It is definitely frustrating being restricted from partaking in day to day activities. A lot of companies and organizations have converted their programming to be accessible with technology. Joining virtual forums is a great way to stay in touch and connect with both people and interesting content. To avoid feelings of despondency and isolation, finding support through virtual group chats, webinars, and online tutorials is a positive approach to maintaining self-care. Family Councils Ontario is dedicated to keeping families informed and connected through a Virtual Family Forum. This forum will provide a platform for individuals to share concerns, discuss experiences, and ask questions to FCO staff about the impact of COVID-19 on residents in long-term care. For more information or to register, visit our website!

Call and facetime loved ones

There are emotions that just can’t be conveyed through text.  It’s responsible to put limits on screen time, but within reason, a call or video chat goes a long way to help combat isolation and loneliness. Hearing someone’s voice and laugh, or getting to see their expression with a video call helps us feel like we’re in close proximity. If you miss someone, reach out!

Learn something new

Prior to COVID-19, many post-secondary institutions offered free online courses. Referred to as Massive Open Online Courses (MOOCS) these courses are aimed at a broad audience on a range of topics including Dinosaurs, Mountains, computer programming, and The Science of Happiness. Check out the MOOCS offered by the University of Alberta (https://www.ualberta.ca/admissions-programs/online-courses/index.html), the University of British Columbia (https://www.edx.org/school/ubcx), UC Berkley (https://www.edx.org/course/the-science-of-happiness-3). If you have a specific topic of interest in mind, check out community organizations focused on that topic as they often offer free online learning opportunities. If you want to learn more about Alzheimer’s disease, sign up for Dementia 101 (http://www.alzeducate.ca/course/index.php?categoryid=3). If you want to connect with other caregivers, check out the SCALE Program (Support for Caregiver Awareness, Learning & Empowerment) from the Ontario Caregivers Organization (https://ontariocaregiver.ca/resources/scale-program/).

Take a Virtual Tour

If you have always enjoyed visiting museums or art galleries, many organizations offer virtual tours. You can explore the collections at the Guggenheim, The Art Institute of Chicago, visit Machu Pichu or the Palace of Versailles. Here is one way to start exploring from the comfort of your home (https://www.buzzfeed.com/andyneuenschwander/13-museums-you-can-visit-online-during-your-quarant). If you love spending time enjoying the aquarium, zoos or gardens, here are some virtual tours you can also enjoy (https://people.com/travel/stuck-at-home-you-can-visit-these-world-famous-sites-from-your-couch-for-free/). There are also exciting new evidence based apps out there like Art on the Brain (https://www.artonthebrain.org/user).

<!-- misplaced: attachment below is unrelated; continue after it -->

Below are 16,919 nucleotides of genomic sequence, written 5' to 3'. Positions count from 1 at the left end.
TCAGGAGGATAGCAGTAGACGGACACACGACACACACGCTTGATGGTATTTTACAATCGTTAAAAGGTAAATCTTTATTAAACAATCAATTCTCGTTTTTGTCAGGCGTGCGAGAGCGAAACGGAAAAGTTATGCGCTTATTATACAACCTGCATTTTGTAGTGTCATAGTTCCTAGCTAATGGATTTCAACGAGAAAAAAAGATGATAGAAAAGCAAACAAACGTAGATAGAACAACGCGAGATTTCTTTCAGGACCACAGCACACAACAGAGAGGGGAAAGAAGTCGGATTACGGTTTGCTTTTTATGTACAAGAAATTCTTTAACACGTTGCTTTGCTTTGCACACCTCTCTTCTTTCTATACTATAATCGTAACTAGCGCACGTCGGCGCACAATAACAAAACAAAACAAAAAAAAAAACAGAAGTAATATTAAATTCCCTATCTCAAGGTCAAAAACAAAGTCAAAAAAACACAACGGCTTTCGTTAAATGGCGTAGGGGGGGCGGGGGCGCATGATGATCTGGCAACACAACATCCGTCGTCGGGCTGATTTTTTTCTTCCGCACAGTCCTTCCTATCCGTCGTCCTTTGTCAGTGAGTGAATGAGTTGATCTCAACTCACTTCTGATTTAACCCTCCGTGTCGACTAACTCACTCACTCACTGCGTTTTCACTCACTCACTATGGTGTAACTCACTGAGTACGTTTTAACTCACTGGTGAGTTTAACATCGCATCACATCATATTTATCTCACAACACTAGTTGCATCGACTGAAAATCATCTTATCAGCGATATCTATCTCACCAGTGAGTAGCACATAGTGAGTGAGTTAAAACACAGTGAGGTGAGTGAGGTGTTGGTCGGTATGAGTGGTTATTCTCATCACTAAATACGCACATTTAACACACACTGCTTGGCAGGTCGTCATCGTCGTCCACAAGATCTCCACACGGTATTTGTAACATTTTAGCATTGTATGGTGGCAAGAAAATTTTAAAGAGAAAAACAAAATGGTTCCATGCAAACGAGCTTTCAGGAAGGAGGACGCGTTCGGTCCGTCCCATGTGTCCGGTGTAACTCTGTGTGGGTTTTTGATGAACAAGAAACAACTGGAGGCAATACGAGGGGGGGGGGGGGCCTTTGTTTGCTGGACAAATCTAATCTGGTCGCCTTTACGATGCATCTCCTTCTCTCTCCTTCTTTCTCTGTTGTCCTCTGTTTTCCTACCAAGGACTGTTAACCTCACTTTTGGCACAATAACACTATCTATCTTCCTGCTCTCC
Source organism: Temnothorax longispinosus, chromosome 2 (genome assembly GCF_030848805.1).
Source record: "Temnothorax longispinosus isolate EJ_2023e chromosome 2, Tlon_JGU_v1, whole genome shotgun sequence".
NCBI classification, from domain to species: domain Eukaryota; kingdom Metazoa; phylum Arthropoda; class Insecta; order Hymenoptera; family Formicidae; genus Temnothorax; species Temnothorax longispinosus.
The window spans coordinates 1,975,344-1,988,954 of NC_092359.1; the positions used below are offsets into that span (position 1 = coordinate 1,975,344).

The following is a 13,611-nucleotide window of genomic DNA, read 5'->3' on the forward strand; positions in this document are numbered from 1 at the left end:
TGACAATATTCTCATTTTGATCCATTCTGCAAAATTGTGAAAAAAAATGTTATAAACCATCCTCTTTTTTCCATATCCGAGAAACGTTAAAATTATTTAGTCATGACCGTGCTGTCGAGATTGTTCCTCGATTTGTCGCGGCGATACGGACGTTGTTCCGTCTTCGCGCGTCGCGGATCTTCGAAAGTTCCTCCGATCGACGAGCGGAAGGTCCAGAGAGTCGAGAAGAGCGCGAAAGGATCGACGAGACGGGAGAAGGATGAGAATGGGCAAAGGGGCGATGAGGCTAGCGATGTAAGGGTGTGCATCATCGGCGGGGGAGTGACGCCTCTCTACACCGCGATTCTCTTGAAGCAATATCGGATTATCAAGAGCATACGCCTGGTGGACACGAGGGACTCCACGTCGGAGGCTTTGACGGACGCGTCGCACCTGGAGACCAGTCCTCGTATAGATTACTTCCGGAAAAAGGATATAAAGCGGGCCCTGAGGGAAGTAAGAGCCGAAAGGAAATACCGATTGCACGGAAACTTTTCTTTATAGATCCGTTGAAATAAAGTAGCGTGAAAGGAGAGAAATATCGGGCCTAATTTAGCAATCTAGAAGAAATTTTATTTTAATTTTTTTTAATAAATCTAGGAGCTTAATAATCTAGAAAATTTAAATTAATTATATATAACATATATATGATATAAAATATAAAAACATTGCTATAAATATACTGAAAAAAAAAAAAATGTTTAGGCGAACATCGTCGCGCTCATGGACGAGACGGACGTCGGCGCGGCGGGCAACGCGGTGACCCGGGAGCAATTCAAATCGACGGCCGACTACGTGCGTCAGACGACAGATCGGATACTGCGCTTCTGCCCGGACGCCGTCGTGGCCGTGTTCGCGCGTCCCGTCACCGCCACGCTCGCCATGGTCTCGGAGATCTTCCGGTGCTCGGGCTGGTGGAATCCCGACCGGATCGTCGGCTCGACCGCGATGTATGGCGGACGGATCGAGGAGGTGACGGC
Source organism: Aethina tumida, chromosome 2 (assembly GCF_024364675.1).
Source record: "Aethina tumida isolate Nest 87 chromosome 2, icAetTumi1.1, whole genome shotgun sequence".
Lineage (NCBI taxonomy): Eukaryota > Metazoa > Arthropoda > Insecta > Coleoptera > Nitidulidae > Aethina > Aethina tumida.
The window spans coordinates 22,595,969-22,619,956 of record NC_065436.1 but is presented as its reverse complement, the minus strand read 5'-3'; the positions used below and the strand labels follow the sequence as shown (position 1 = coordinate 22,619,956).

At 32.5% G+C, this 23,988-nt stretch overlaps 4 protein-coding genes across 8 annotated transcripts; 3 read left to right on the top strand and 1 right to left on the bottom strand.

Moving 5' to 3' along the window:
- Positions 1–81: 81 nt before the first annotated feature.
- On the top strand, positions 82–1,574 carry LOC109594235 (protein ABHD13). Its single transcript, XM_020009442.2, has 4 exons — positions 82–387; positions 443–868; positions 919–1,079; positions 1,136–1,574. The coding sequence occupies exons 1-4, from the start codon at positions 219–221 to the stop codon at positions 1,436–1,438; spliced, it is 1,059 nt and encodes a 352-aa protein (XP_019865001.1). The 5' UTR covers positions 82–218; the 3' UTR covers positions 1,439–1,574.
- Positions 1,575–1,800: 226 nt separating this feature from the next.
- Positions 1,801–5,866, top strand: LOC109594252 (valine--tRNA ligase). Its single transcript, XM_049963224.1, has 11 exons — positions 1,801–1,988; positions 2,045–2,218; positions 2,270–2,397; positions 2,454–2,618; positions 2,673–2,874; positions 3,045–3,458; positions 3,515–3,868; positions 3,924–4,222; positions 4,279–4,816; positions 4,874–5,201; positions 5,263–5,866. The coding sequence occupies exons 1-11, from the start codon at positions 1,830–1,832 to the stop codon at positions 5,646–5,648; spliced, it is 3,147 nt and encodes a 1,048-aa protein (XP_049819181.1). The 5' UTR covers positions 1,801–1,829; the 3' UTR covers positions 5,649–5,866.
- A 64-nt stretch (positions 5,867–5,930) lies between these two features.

Keep Moving

While you can’t go to the gym to enjoy a workout, and you can’t get together with your walking/running group it’s still important to keep moving. If you haven’t had time to focus on your own fitness, now’s a great time to get started. Start your morning off with some stretches or yoga poses to get your blood circulating. Taking a short walk around your property or up and down the street (while keeping a safe distance from others) will give you the fresh air and exercise you’re looking for. Need some motivation? Join in on the 60 minute gentle exercise challenge and follow along with this video (https://www.youtube.com/watch?v=rkDlpZ3Musw&feature=youtu.be). You can also follow along with this quick arm workout video from the Abilities Centre (https://www.youtube.com/watch?v=Rh3B1C8lNag).

Give yourself permission to do as much or as little as you want

Some days are going to be easier to manage than others. With that being said, it’s alright to give yourself the opportunity to take breaks and days off to rejuvenate your spirit. The worst thing we could do now is burn ourselves out. Give yourself permission to do everything or absolutely nothing when you feel like it.

Below are a few more ideas to pass the time while nurturing your well being

  • Declutter
  • Start an art project
  • Listen to podcasts
  • Get an early start on gardening and yard work
  • Learn a new language
  • Rearrange furniture for a new layout or paint a room in your home
  • Take an online dance class
  • Start a private journal or write a short story
  • Put on your favourite record and dance like no one’s watching
  • Practice knitting, sewing, and crochet techniques
  • Pamper yourself with a spa day
  • Find an online stretching, yoga, or Pilates routine to try

COVID-19 has influenced a total shift in many of our lives leaving the current state of things and the future very unpredictable.We hope these strategies will provide you with ideas for maintaining your mental, physical, and emotional wellbeing. Self-care is a job that will never stop being essential, so let’s not forget about it!

Click here to access the printable PDF version of this blog posting!

Photos via unsplah by Jade Stephens